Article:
Al-Sadr's behavior over the past 16 months has demonstrated that he is not a man of his word. He has backtracked countless times and only makes concessions when confrontations come to a head. The events of the past two weeks will likely continue along the same pattern. The cleric has said countless times that he has no intention of joining the Iraqi political process. His remarks in a 15 May interview with Al-Arabiyah television might best summarize his perspective. When asked if he would turn his militia into a political group as part of a negotiated settlement, he said: "There is not change toward a political organization. [The Imam Al-Mahdi Army] can be neither dissolved nor turned into a political entity." When asked what he would do should U.S. forces storm the Imam Ali Mosque, al-Sadr said, "There will be time bombs to protect the [Imam Ali] mausoleum," adding, "I want one thing: namely, martyrdom."

The Afghan National Army has formed a buffer zone between the two warring factions in Herat Province, Sade-ye Jawan radio reported from Herat on 19 August. National Army Chief of Staff General Fazl Ahmad Aman said that his forces have been deployed in Adraskan and Shindand districts as well as in Shindand air base to prevent further clashes between forces loyal to local warlord Amanullah Khan and the militia of Herat Province Governor Mohammad Ismail Khan. The highway linking Herat to the southern Afghan province of Kandahar, which was closed when the current hostilities began on 13 August, (see "RFE/RL Newsline," 16, 17, 18, and 19 August 2004) has been opened to traffic, Aman added. AT

Afghan Transitional Administration Chairman Hamid Karzai issued a decree on 19 August establishing a fact-finding delegation to examine the most recent conflict in Herat Province, Afghanistan Television reported. The delegation, consisting of Minister Advisers Mohammad Alam Rasekh, Sheikh Nader Ali Mahdawi, and Shahzada Mas'ud, are to evaluate the circumstances of the conflict in Herat and submit a detailed report to Karzai as soon as possible. Karzai has been criticized for not being able to curtail the power of warlords, some of whom, such as Ismail Khan, are officially part of the government. AT

Latifullah Hakimi, purporting to speak on behalf of the neo-Taliban, claimed that the militia has killed eight pro-government soldiers and security guards in two separate attacks, Voice of the Islamic Republic of Iran reported on 19 August. Hakimi said that four security guards were killed in an attack on a convoy carrying government forces in Rahman Qala' village in Ghani Province in south-central Afghanistan. Also, neo-Taliban killed four pro-government soldiers in an attack in Khoja Musa District of Faryab Province in northern Afghanistan, Hakimi claimed. Independent sources have not confirmed Hakimi's claims. AT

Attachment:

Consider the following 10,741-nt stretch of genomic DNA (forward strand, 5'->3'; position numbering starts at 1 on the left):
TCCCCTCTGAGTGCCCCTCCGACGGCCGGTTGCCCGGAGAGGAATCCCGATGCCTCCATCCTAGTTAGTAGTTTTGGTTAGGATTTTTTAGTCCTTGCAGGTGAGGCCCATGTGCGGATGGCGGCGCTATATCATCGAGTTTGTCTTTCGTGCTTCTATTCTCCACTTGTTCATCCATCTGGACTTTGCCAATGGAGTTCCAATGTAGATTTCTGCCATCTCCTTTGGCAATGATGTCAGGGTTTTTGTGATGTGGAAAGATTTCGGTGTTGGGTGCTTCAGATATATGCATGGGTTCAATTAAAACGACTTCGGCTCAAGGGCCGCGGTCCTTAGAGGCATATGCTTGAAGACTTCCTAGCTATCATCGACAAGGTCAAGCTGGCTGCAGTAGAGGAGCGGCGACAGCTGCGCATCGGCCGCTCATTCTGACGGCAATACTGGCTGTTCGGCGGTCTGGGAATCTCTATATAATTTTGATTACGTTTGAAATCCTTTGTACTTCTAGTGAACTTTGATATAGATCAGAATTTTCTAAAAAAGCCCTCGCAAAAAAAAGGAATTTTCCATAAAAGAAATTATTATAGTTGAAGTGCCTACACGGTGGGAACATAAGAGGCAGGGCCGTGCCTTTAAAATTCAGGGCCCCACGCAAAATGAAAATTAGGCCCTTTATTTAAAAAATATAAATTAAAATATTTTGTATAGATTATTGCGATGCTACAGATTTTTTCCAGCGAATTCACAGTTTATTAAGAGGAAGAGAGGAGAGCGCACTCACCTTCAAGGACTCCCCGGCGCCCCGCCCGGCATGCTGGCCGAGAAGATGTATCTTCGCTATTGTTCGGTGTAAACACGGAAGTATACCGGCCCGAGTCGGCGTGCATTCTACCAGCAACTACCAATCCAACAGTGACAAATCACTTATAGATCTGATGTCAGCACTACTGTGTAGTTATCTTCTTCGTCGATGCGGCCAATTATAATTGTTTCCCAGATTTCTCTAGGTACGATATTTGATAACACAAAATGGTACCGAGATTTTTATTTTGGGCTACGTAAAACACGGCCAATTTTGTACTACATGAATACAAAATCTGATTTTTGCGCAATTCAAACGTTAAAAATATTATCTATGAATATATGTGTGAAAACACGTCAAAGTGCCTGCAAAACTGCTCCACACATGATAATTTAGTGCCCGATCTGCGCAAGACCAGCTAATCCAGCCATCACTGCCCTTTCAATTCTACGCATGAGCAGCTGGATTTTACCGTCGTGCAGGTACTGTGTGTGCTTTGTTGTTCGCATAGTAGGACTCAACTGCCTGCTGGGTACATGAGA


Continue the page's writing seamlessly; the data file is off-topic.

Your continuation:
An anonymous "security source close to the government of President Mohammad Khatami" said in the 19 August "Al-Sharq al-Awsat" that elements in the Islamic Revolution Guards Corps (IRGC), its special operations Qods Force, and Al-Qaeda planned to assassinate U.S. military, CIA, and FBI personnel in the Caucasus and Central Asia with the intention of dragging Iran and the United States into an open conflict. The plan was foiled by Iran's Ministry of Intelligence and Security, which arrested five of the plotters just days before President Khatami's early-August trip to Azerbaijan. The ministry reportedly provided Baku with the names of the plotters in Azerbaijan. BS

Mohammad Nabi Habibi was introduced as the new secretary-general of the Islamic Coalition Party during a 19 August ceremony at Tehran's Jamaran Mosque, ISNA reported. Members of the Tehran municipal council and several parliamentarians attended the event, ISNA reported. Habibi succeeds Habibullah Asgaroladi-Mosalman. Hamid Reza Taraqi wrote in the 8 July "Shoma" that the 70-year-old Asgaroladi insisted at the party's last congress that it should attract new people. As for Habibi, Taraqi wrote, he has 11 years of experience in responsible positions and he has learned from Asgaroladi. "Sharq" reported on 7 July that Habibi is 16 years younger than his predecessor, and has served as Tehran's mayor, a provincial governor, in several ministries, and the IRGC. BS

Police counternarcotics chief Colonel Mehdi Aboui said on 19 August that drug seizures in Iran in the first quarter of the year (starting 21 March) are 82 percent higher than they were in the previous year, IRNA reported. He said 106,300 kilograms of drugs were seized. Aboui attributed this to the increase in poppy cultivation in Afghanistan. In the same period, Aboui added, 42,500 drug dealers and 97,300 addicts were arrested. Iran is the global leader in opiate seizures, according to the UN Office on Drugs and Crime. BS